Address Department of Clinical Sciences, College of Veterinary Medicine, Cornell University, Ithaca, NY 14853, USA  
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  ISSN 0002-9645 ISBN Medium  
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  Notes PMID:8669754 Approved no  
  Call Number Equine Behaviour @ team @ Serial 2658  
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Author (up) Aureli, F.; Cords, M.; van Schaik, C.P. url  doi
openurl 
  Title Conflict resolution following aggression in gregarious animals: a predictive framework Type Journal Article
  Year 2002 Publication Animal Behaviour. Abbreviated Journal Anim. Behav.  
  Volume 64 Issue 3 Pages 325-343  
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  Abstract Knowledge of how animals manage their conflicts is critical for understanding the dynamics of social systems. During the last two decades research on gregarious animals, especially primates, has focused on the mechanisms of conflict management, mainly on friendly postconflict reunions (also called `reconciliation') in which former opponents exchange affiliative behaviour soon after an aggressive conflict. Our aim in this paper is to present a framework in which the costs and benefits of friendly postconflict reunions, both for each individual opponent and for their mutual relationship, are used to predict the patterning of postconflict resolution mechanisms in other gregarious animals. The framework predicts the occurrence of postconflict reunions in species that live in stable social units, have individualized relationships, and experience postconflict hostility, but especially in those in which intragroup aggression disrupts valuable relationships. The critical issue is whether aggressive conflicts occur between cooperative partners and whether the level of aggression is sufficient to jeopardize the benefits associated with such valuable relationships. We conclude by proposing four research priorities to evaluate the role of friendly reunions in negotiating relationships and the way they are themselves influenced by asymmetries in partner value and biological market effects. Copyright 2002 The Association for the Study of Animal Behaviour. Published by Elsevier Science Ltd. All rights reserved.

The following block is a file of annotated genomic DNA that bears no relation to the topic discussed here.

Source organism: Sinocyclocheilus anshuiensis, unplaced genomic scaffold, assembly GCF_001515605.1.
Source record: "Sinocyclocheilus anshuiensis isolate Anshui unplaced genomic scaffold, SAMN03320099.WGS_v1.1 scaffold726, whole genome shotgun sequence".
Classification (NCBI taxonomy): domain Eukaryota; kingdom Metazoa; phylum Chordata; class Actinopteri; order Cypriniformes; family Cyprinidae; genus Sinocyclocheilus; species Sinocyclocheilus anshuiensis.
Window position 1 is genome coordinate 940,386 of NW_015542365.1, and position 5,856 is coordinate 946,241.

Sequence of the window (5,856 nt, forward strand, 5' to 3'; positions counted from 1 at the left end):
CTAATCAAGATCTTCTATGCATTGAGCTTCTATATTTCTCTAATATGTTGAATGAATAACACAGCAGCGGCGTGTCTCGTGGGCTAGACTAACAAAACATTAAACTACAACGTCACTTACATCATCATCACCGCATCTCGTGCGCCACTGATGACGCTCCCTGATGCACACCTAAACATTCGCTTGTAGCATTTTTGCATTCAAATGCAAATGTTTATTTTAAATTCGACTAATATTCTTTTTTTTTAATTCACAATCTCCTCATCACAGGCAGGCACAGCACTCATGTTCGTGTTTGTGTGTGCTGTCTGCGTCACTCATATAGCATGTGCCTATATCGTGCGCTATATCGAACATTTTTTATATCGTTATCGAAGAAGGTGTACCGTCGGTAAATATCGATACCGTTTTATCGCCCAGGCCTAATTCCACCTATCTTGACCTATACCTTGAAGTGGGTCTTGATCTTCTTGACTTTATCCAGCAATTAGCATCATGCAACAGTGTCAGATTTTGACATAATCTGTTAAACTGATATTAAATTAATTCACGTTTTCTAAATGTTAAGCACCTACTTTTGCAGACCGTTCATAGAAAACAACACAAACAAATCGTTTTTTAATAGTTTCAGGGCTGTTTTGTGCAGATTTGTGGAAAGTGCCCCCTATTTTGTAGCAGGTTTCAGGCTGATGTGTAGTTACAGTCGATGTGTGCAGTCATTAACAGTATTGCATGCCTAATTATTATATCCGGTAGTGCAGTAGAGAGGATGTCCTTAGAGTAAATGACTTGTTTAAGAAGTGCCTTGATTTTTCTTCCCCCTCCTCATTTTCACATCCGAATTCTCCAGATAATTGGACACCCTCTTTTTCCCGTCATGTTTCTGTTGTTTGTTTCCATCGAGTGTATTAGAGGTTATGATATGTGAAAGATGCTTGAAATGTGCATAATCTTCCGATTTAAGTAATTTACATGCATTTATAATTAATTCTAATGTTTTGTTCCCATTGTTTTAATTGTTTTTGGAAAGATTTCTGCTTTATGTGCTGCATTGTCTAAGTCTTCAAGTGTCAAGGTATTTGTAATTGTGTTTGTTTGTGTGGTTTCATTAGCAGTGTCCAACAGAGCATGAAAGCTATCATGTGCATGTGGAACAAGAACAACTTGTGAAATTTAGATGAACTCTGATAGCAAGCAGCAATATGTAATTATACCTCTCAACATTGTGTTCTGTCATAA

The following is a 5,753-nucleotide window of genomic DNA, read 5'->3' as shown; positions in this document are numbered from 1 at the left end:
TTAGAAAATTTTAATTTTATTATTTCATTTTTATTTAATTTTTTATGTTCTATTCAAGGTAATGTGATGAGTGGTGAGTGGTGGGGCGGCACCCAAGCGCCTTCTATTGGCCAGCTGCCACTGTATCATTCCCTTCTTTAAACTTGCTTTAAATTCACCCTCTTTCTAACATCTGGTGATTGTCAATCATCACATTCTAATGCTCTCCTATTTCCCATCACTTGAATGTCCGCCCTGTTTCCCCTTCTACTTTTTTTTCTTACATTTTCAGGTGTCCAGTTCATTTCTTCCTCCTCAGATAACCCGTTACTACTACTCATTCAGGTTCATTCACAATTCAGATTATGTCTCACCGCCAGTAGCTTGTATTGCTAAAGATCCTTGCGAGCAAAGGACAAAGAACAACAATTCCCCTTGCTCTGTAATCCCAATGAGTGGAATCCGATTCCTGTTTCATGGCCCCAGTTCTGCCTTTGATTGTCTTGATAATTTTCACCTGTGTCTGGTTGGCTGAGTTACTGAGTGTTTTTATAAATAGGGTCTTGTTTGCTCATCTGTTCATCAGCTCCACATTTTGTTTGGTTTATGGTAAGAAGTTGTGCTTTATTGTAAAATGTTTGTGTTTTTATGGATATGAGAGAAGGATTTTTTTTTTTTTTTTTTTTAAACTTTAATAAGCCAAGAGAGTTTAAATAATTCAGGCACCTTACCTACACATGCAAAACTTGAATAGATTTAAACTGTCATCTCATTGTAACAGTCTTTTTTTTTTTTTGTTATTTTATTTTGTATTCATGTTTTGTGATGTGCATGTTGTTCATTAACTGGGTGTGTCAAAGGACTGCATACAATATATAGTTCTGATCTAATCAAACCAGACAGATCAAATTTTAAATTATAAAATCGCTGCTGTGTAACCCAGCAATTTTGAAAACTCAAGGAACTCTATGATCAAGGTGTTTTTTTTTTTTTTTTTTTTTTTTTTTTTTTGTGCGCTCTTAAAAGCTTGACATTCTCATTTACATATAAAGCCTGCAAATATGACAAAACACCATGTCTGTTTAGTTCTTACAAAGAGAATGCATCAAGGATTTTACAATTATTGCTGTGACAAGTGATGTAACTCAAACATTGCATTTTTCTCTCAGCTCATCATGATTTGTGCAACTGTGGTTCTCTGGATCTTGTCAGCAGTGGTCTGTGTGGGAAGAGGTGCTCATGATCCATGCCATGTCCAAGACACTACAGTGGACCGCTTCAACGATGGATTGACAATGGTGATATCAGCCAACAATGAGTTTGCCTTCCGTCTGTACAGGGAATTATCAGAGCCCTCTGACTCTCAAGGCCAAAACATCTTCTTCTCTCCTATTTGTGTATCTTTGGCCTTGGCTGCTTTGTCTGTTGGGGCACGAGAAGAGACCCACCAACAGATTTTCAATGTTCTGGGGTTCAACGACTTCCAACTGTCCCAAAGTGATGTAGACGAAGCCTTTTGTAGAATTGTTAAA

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  Notes Approved no  
  Call Number refbase @ user @ Serial 299  
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Author (up) Aureli, F.; Cossolino, R.; Cordischi, C.; Scucchi, S. url  doi
openurl 
  Title Kin-oriented redirection among Japanese macaques: an expression of a revenge system? Type Journal Article
  Year 1992 Publication Animal Behaviour. Abbreviated Journal Anim. Behav.  
  Volume 44 Issue 2 Pages 283-291  
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  Abstract The ability to recognize the close associates of other group members may permit the display of redirected aggression against the relatives of the former aggressor. However, the dominance structure and the kin-based alliance system of macaque society are expected not to favour the occurrence of this kin-oriented redirection. Nevertheless, within 1 h of being the victim of an attack, Japanese macaques, Macaca fuscata, were more likely to attack the former aggressor's kin than without such a conflict. The conditions under which the victim redirected against the former aggressor's kin were investigated. This kin-oriented redirection did not occur preferentially either after conflicts between individuals with unstable and/or uncertain dominance relationships or after conflicts with individuals that were unlikely to intervene in favour of their kin. Victims redirected against individuals that were younger than the former aggressor and often subordinate to the victim. They also redirected in an opportunistic way by joining polyadic interactions against the former aggressor's kin. The possibility that this kin-oriented redirection may have a long-term function in changing the aggressive attitude of the aggressor towards the victim is also discussed. In addition, the victim's kin also displayed a form of kin-oriented redirection. They were more likely to attack the kin of an individual after it had attacked their own kin.